Ferreting out the bottom line

For more than 30 years, I’ve covered the federal budget on and off — mostly on. And in a “good” year I find it one of the most onerous of my tasks. But this wasn’t a good year. In fact, it was unquestionably the worst ever for those charged with making sense of what has been proposed.

Ironically, science programs — the ones our readers tend to care about most — may make out like relative bandits this year. But confirming that, or whatever a year’s trend might be, proves a perennial challenge for budget watchers. And that challenge was raised to a whole new level this year.

Protracted rollout
Each spring, the president releases a budget blueprint for federal spending. Reporters start budget day by tramping up to the Government Printing Office a few blocks from the Capitol to pick up an armload of paperback tomes the size of major metropolitan phone books. Each is slightly different and tends to be chock full of tables, dense text and economic projections.

But not this year. At least not when Barack Obama initially unveiled his budget plan on Feb. 26. A relatively puny 134-page overview offered a general, broad-brush outline of where the president would spend money.

Details wouldn’t emerge for another 10 weeks, when on May 6 a pair of budget books — far from the complete set — were released. One was a tiny but impactful volume whose title said it all: Terminations, Reductions, and Savings: Budget of the U.S. Government. If you were a federal manager, you had to pray your program wasn’t listed in this slim, grim volume.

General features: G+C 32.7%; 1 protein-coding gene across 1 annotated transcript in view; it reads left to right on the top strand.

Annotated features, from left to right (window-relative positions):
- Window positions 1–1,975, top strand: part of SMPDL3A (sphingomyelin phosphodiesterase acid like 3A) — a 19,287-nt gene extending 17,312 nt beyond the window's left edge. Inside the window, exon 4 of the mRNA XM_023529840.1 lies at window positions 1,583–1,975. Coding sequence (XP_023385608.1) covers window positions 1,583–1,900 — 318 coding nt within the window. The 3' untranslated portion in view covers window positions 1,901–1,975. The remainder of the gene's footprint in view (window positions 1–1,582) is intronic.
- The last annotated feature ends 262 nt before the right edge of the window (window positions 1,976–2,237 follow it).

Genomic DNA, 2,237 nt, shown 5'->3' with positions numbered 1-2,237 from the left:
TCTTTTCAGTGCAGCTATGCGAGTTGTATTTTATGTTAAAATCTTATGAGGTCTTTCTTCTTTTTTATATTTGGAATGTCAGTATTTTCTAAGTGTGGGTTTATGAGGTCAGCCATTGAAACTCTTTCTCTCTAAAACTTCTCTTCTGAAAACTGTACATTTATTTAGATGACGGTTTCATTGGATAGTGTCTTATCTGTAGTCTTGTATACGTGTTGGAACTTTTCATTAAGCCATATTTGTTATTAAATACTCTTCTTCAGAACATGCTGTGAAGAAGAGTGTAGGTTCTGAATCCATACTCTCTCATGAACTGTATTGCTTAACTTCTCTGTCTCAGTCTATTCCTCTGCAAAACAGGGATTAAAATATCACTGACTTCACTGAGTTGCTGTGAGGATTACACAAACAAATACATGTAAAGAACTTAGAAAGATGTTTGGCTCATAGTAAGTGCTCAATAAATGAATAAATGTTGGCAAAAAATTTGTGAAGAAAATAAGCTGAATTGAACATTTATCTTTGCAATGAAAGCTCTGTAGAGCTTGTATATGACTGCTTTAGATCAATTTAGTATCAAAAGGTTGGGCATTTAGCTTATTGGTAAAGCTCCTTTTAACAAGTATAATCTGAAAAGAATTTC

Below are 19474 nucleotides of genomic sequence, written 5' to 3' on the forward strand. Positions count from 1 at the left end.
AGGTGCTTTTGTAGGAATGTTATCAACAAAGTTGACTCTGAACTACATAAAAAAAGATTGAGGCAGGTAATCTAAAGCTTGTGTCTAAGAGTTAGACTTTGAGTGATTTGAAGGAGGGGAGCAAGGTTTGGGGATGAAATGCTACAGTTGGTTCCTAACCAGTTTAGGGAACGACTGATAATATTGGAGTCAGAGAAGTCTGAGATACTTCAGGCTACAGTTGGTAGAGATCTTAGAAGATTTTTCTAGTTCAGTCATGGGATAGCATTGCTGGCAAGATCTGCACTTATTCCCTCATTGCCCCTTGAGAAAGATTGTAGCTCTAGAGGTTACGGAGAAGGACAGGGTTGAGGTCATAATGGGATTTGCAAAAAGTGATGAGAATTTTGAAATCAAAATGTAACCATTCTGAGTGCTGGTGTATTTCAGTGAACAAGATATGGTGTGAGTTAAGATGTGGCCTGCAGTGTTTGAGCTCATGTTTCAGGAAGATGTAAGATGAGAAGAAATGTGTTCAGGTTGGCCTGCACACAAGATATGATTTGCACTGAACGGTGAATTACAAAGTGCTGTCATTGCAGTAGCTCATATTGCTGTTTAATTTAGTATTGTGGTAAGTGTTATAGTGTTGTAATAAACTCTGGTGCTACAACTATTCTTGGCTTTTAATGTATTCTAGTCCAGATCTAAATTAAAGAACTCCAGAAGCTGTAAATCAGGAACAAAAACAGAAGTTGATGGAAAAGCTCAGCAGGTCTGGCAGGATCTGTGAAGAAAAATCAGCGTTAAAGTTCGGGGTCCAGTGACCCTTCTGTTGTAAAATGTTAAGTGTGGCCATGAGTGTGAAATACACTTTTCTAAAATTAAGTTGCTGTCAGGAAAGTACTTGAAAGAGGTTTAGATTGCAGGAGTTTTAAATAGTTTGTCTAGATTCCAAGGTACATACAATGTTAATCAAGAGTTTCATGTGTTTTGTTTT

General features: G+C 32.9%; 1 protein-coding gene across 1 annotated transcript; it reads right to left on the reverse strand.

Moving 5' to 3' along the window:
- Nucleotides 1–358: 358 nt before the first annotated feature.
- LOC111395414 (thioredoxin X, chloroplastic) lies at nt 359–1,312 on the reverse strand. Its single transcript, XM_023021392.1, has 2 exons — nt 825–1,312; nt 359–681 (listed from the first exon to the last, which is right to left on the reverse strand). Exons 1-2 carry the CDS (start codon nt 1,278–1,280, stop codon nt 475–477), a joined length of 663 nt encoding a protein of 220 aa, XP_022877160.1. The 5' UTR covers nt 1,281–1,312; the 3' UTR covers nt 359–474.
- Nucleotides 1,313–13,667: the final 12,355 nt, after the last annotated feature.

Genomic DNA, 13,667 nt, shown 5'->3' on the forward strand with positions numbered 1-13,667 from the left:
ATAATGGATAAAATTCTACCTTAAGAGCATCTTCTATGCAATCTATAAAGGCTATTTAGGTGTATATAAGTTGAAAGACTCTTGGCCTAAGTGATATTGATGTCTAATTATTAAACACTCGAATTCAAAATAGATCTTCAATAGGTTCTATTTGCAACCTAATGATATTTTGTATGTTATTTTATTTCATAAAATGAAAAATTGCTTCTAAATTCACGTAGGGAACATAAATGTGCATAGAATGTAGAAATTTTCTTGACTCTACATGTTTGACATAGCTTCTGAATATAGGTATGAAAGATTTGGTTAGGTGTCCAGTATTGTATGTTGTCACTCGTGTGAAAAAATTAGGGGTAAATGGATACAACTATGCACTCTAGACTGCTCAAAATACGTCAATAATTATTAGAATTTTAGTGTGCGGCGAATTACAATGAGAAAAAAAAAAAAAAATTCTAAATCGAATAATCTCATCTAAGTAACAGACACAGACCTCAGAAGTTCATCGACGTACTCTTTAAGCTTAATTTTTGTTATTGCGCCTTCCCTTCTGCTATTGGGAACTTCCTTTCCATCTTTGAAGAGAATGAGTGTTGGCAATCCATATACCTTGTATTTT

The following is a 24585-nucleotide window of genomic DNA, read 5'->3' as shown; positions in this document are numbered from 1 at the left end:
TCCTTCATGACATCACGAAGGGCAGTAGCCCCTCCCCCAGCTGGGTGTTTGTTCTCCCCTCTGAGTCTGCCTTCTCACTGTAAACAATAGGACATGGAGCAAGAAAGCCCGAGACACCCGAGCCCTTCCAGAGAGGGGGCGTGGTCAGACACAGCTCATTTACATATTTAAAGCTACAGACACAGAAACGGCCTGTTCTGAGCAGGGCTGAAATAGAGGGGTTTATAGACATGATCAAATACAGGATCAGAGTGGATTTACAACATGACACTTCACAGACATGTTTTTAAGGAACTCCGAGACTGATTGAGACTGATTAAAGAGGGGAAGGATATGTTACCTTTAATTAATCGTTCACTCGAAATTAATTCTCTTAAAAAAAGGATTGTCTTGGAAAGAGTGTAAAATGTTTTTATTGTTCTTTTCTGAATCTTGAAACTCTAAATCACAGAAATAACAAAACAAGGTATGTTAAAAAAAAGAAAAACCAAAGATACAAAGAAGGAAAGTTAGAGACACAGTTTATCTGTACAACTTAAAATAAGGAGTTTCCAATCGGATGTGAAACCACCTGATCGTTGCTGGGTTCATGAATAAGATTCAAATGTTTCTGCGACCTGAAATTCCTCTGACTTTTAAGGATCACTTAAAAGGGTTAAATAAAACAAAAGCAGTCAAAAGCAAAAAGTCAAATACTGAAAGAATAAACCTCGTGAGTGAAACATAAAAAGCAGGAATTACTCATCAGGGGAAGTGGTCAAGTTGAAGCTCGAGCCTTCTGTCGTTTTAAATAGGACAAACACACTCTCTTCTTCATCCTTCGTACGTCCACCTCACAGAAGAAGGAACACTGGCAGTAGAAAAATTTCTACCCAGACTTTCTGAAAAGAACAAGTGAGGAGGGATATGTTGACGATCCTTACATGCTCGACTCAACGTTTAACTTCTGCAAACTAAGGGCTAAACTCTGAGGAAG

The second was a hefty 1,374-page tome titled simply: Appendix: Budget of the U.S. Government. It listed line by line how much the administration was asking Congress to allocate for each federal program. But there was very little text to offer perspective on the programs those numbers referred to and the reason behind any shifts in trends.

So for those of us trying to write a budget story on May 7, we had to hunt down a Sherpa guide to navigate through the avalanche of numbers. The administration makes those guides available at press briefings. But complicating our access is the fact that many briefings are held concurrently across town or at overlapping times.

Missing in action
Also unique this year, budgetary details were delivered somewhat piecemeal. For instance, details on May 7 for proposed spending by the National Science Foundation — the nation’s leading sponsor of basic science within the academic sector — were shoehorned into 5 pages of the nearly 1,400-page budget appendix. Even the outline of spending recommended for the Corps of Engineers ran 18 pages, and the Environmental Protection Agency’s plan ran 16 pages.

According to NSF’s media-affairs staff, the agency’s managers weren’t privy to internal budget particulars on budget-rollout day. The Office of Management and Budget released details the following week, which were ready for public consumption on May 14.

Also MIA on budget-release day: the anticipated inflation rate for 2009. This is a very important economic nugget. For instance, when inflation is projected to run 3 percent, a program slated for a 2 percent increase in funding would actually be on track to take a cut in buying power. As a result, many reporters try to adjust their description of administration requests for spending in the coming fiscal year within the context of the estimated inflation rate.